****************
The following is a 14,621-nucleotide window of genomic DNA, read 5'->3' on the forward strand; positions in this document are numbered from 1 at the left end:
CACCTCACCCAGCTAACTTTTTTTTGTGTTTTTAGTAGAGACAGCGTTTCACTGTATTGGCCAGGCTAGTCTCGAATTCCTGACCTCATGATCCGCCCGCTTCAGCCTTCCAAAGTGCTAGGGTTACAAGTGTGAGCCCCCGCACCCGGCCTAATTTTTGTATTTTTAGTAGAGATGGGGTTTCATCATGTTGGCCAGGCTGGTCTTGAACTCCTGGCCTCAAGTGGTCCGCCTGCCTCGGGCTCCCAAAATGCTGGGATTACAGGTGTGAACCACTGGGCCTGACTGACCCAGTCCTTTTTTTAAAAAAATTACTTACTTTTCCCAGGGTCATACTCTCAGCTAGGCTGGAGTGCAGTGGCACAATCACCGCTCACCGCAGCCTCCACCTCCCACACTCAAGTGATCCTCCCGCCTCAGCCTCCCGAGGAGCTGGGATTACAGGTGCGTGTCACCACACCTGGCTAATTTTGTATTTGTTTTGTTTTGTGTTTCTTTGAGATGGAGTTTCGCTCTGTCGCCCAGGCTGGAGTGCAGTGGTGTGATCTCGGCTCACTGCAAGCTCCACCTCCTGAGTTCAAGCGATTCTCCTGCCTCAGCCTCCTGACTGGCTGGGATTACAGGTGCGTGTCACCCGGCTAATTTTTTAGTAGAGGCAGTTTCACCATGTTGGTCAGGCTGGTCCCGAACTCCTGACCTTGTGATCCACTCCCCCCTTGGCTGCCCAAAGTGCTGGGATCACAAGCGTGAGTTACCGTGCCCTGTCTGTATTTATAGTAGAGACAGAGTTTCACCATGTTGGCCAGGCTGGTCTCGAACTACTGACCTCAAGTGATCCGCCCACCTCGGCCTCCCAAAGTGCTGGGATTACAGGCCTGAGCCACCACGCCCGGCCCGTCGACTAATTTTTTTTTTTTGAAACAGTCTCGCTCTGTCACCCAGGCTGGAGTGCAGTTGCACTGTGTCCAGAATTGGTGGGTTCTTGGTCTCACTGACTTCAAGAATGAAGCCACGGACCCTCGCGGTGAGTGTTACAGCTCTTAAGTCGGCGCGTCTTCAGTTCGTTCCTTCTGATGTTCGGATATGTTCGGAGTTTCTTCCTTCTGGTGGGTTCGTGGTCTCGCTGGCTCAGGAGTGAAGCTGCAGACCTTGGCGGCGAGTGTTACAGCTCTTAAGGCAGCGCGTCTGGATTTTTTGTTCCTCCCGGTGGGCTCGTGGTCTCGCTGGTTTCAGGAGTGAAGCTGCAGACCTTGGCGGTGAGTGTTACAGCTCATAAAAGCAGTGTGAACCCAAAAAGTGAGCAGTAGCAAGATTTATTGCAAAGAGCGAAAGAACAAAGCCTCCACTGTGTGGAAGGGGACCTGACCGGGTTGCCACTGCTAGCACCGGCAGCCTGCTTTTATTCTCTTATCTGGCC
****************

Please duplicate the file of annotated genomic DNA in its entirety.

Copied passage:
The following is a 14,621-nucleotide window of genomic DNA, read 5'->3' on the forward strand; positions in this document are numbered from 1 at the left end:
CACCTCACCCAGCTAACTTTTTTTTGTGTTTTTAGTAGAGACAGCGTTTCACTGTATTGGCCAGGCTAGTCTCGAATTCCTGACCTCATGATCCGCCCGCTTCAGCCTTCCAAAGTGCTAGGGTTACAAGTGTGAGCCCCCGCACCCGGCCTAATTTTTGTATTTTTAGTAGAGATGGGGTTTCATCATGTTGGCCAGGCTGGTCTTGAACTCCTGGCCTCAAGTGGTCCGCCTGCCTCGGGCTCCCAAAATGCTGGGATTACAGGTGTGAACCACTGGGCCTGACTGACCCAGTCCTTTTTTTAAAAAAATTACTTACTTTTCCCAGGGTCATACTCTCAGCTAGGCTGGAGTGCAGTGGCACAATCACCGCTCACCGCAGCCTCCACCTCCCACACTCAAGTGATCCTCCCGCCTCAGCCTCCCGAGGAGCTGGGATTACAGGTGCGTGTCACCACACCTGGCTAATTTTGTATTTGTTTTGTTTTGTGTTTCTTTGAGATGGAGTTTCGCTCTGTCGCCCAGGCTGGAGTGCAGTGGTGTGATCTCGGCTCACTGCAAGCTCCACCTCCTGAGTTCAAGCGATTCTCCTGCCTCAGCCTCCTGACTGGCTGGGATTACAGGTGCGTGTCACCCGGCTAATTTTTTAGTAGAGGCAGTTTCACCATGTTGGTCAGGCTGGTCCCGAACTCCTGACCTTGTGATCCACTCCCCCCTTGGCTGCCCAAAGTGCTGGGATCACAAGCGTGAGTTACCGTGCCCTGTCTGTATTTATAGTAGAGACAGAGTTTCACCATGTTGGCCAGGCTGGTCTCGAACTACTGACCTCAAGTGATCCGCCCACCTCGGCCTCCCAAAGTGCTGGGATTACAGGCCTGAGCCACCACGCCCGGCCCGTCGACTAATTTTTTTTTTTTGAAACAGTCTCGCTCTGTCACCCAGGCTGGAGTGCAGTTGCACTGTGTCCAGAATTGGTGGGTTCTTGGTCTCACTGACTTCAAGAATGAAGCCACGGACCCTCGCGGTGAGTGTTACAGCTCTTAAGTCGGCGCGTCTTCAGTTCGTTCCTTCTGATGTTCGGATATGTTCGGAGTTTCTTCCTTCTGGTGGGTTCGTGGTCTCGCTGGCTCAGGAGTGAAGCTGCAGACCTTGGCGGCGAGTGTTACAGCTCTTAAGGCAGCGCGTCTGGATTTTTTGTTCCTCCCGGTGGGCTCGTGGTCTCGCTGGTTTCAGGAGTGAAGCTGCAGACCTTGGCGGTGAGTGTTACAGCTCATAAAAGCAGTGTGAACCCAAAAAGTGAGCAGTAGCAAGATTTATTGCAAAGAGCGAAAGAACAAAGCCTCCACTGTGTGGAAGGGGACCTGACCGGGTTGCCACTGCTAGCACCGGCAGCCTGCTTTTATTCTCTTATCTGGCC